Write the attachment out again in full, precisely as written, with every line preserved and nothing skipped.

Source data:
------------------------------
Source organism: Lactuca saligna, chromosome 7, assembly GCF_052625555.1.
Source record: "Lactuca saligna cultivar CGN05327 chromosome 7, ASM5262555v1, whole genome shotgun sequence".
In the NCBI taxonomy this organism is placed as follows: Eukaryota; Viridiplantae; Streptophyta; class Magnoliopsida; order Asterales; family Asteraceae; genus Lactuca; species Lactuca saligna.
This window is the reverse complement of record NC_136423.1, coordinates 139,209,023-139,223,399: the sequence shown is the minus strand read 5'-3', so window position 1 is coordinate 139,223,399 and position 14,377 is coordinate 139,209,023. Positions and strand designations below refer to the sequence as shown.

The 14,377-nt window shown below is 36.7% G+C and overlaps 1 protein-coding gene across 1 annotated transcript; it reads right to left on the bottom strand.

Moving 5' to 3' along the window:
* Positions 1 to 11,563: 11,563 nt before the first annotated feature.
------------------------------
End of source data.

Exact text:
Source organism: Lactuca saligna, chromosome 7, assembly GCF_052625555.1.
Source record: "Lactuca saligna cultivar CGN05327 chromosome 7, ASM5262555v1, whole genome shotgun sequence".
In the NCBI taxonomy this organism is placed as follows: Eukaryota; Viridiplantae; Streptophyta; class Magnoliopsida; order Asterales; family Asteraceae; genus Lactuca; species Lactuca saligna.
This window is the reverse complement of record NC_136423.1, coordinates 139,209,023-139,223,399: the sequence shown is the minus strand read 5'-3', so window position 1 is coordinate 139,223,399 and position 14,377 is coordinate 139,209,023. Positions and strand designations below refer to the sequence as shown.

The 14,377-nt window shown below is 36.7% G+C and overlaps 1 protein-coding gene across 1 annotated transcript; it reads right to left on the bottom strand.

Moving 5' to 3' along the window:
* Positions 1 to 11,563: 11,563 nt before the first annotated feature.